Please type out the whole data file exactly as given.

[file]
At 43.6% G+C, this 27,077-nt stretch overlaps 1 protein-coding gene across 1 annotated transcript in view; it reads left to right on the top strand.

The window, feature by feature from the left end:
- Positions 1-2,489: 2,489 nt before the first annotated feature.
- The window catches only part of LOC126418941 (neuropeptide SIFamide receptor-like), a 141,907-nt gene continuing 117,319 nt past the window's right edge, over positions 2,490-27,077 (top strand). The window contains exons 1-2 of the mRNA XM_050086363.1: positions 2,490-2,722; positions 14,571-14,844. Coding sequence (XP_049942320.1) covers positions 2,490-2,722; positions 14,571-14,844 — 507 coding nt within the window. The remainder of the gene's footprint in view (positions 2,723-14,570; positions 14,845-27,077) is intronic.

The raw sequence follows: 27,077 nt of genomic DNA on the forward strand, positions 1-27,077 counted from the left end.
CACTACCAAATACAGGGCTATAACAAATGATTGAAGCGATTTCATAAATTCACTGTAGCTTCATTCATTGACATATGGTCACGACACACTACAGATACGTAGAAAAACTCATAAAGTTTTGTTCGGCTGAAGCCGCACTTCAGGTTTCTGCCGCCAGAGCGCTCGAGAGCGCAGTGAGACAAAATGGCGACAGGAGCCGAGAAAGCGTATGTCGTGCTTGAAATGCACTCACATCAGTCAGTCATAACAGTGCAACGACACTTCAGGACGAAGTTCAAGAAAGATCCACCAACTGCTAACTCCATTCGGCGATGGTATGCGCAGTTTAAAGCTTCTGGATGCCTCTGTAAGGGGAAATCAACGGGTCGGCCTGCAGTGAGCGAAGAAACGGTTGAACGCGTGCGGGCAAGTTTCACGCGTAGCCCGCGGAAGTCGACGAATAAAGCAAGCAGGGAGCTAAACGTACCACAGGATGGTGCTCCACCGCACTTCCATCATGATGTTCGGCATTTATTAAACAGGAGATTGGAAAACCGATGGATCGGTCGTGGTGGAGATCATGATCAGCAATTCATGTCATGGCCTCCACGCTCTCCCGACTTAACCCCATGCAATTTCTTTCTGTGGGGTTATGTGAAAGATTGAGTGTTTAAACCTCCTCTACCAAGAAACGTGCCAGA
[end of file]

At 43.6% G+C, this 27,077-nt stretch overlaps 1 protein-coding gene across 1 annotated transcript in view; it reads left to right on the top strand.

The window, feature by feature from the left end:
- Positions 1-2,489: 2,489 nt before the first annotated feature.
- The window catches only part of LOC126418941 (neuropeptide SIFamide receptor-like), a 141,907-nt gene continuing 117,319 nt past the window's right edge, over positions 2,490-27,077 (top strand). The window contains exons 1-2 of the mRNA XM_050086363.1: positions 2,490-2,722; positions 14,571-14,844. Coding sequence (XP_049942320.1) covers positions 2,490-2,722; positions 14,571-14,844 — 507 coding nt within the window. The remainder of the gene's footprint in view (positions 2,723-14,570; positions 14,845-27,077) is intronic.

The raw sequence follows: 27,077 nt of genomic DNA on the forward strand, positions 1-27,077 counted from the left end.
CACTACCAAATACAGGGCTATAACAAATGATTGAAGCGATTTCATAAATTCACTGTAGCTTCATTCATTGACATATGGTCACGACACACTACAGATACGTAGAAAAACTCATAAAGTTTTGTTCGGCTGAAGCCGCACTTCAGGTTTCTGCCGCCAGAGCGCTCGAGAGCGCAGTGAGACAAAATGGCGACAGGAGCCGAGAAAGCGTATGTCGTGCTTGAAATGCACTCACATCAGTCAGTCATAACAGTGCAACGACACTTCAGGACGAAGTTCAAGAAAGATCCACCAACTGCTAACTCCATTCGGCGATGGTATGCGCAGTTTAAAGCTTCTGGATGCCTCTGTAAGGGGAAATCAACGGGTCGGCCTGCAGTGAGCGAAGAAACGGTTGAACGCGTGCGGGCAAGTTTCACGCGTAGCCCGCGGAAGTCGACGAATAAAGCAAGCAGGGAGCTAAACGTACCACAGGATGGTGCTCCACCGCACTTCCATCATGATGTTCGGCATTTATTAAACAGGAGATTGGAAAACCGATGGATCGGTCGTGGTGGAGATCATGATCAGCAATTCATGTCATGGCCTCCACGCTCTCCCGACTTAACCCCATGCAATTTCTTTCTGTGGGGTTATGTGAAAGATTGAGTGTTTAAACCTCCTCTACCAAGAAACGTGCCAGA